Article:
Originally slated to open in time for the start of the fall 2020 semester, the center will instead open in 2021. University officials intend YSC to be a central part of student life and the arts when it opens for in-person gatherings. For the time being, the YSC team is working to accomplish the same goal with virtual programming in the form of talks, classes and other online events. The virtual hub has greater goals than a mere website: The online programming aims to create a melting pot of cultural and artistic collaboration among members from all corners of the Yale community.
In an email to the News, YSC Deputy Director Laura Paul shared that the release of the prototype reflects the center’s commitment to connecting groups that do not always have the chance to interact.
“The decision to roll out a prototype mirrors the collaboration and community engagement that underpins our approach to programming overall,” Paul wrote. “The YSC solicits input from stakeholders across a wide range of groups including students, faculty, staff, alumni, and community members to help shape programming.”
According to Paul, the virtual programming will not be phased out with the opening of the center in 2021. Instead, the center is looking ahead at ways to integrate in-person and online aspects of the YSC’s programming even after it opens in-person. All Yale community members can participate in the virtual programming.
“Over the next several months, we’ll be soliciting user feedback and using it to inform both short-term improvements and longer-term web development beyond the YSC’s physical opening,” Paul said.
Although in-person programs have been delayed until next year, YSC staff are spearheading numerous virtual initiatives to engage people in anticipation of the in-person events in 2021, some of which have been in the making for several years.
One such example is the center’s Vernacular Dance Festival, which will take place in person after YSC opens. Gabrielle Niederhoffer ’23, a project coordinator for YSC, initially proposed the idea for the festival in her first year at Yale. She has been planning the event for two years in conjunction with Emily Coates — director of the Yale dance studies concentration and associate professor of theater and performance studies — and YSC staff. In the meantime, YSC is hosting virtual dance classes, as a lead up to the in-person event in 2021.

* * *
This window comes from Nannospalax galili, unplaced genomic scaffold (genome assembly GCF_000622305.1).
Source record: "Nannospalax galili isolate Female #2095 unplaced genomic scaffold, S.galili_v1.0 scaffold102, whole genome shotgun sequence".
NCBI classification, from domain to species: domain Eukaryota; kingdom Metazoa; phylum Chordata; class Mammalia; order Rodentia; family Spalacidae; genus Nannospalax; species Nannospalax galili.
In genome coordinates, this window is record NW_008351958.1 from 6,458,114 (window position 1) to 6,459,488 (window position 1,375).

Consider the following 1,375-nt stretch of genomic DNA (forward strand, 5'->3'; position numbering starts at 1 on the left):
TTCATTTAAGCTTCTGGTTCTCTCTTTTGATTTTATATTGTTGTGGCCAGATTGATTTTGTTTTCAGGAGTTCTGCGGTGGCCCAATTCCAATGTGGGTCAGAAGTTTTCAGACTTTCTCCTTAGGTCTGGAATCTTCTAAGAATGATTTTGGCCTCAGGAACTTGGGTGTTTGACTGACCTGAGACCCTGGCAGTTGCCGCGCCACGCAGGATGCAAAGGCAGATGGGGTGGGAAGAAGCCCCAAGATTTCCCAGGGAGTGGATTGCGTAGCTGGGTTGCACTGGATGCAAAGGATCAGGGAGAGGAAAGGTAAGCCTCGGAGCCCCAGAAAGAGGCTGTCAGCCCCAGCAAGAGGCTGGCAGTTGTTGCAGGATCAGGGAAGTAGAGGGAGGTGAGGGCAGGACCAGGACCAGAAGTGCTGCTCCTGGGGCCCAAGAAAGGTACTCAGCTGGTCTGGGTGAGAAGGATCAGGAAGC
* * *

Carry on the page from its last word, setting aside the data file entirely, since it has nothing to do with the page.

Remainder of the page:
“Last week, YSC hosted a community class with world-renowned tap dancer Dormeshia. Dormeshia will be the first Choreographer in Residence at YSC and will work with YSC leading up to the dance festival,” Niederhoffer shared. “After the class, I interviewed Dormeshia about her work and mission. YSC, CT Dance Alliance and University art presenters came together to showcase dance in CT and share how each is working with choreographers and dance.”
Another project Niederhoffer is involved in, Yale Dance Lab’s “Transpositions” project, also showcases the collaborative nature of programming on YSC’s website. “Transpositions,” hosted by the YSC, features a series of dance sessions in partnership with Yale Dance Lab. These sessions will connect student dancers with choreographers around the world to produce collaborative dances that will premiere on the YSC virtual hub.
The hub also features “Storyboard,” an interactive virtual platform that allows students to share ideas, create stories and collaborate on in-progress projects. Students currently working on their own multimedia projects can find resources to facilitate the completion of the project on the platform. YSC is also using the platform to release prompts around which students can center their work.
According to a press release by YSC, the center has announced that the “Storyboard” platform is currently open for multimedia entries for the first prompt, “off the grid: projects for the moment,” which asks participants to take into account themes of “adapting,” “resisting,” “reflecting,” “re-energizing” and “re-imagining” during their creative process.
“We are interested in students’ creative responses when considering how they are navigating space, change, and truth in an ambiguous and fluid time; to take a step back and reflect on how they are rediscovering, confronting, unlearning and relearning new normals,” said YSC Associate Artistic Director Jennifer Harrison Newman in her statement in the recent press release.
Entries can be submitted until Nov. 13 by uploading to the YSC virtual hub’s Storyboard feature.
The Schwarzman Center began construction in 2018.
Sydney Zoehrer | email@example.com
Correction, Oct. 20: An earlier version of this story stated that the first prompt for the Storyboard feature was “off the grid: projects for the movement.” In fact, the prompt is “off the grid: projects for the moment.” The article has been updated.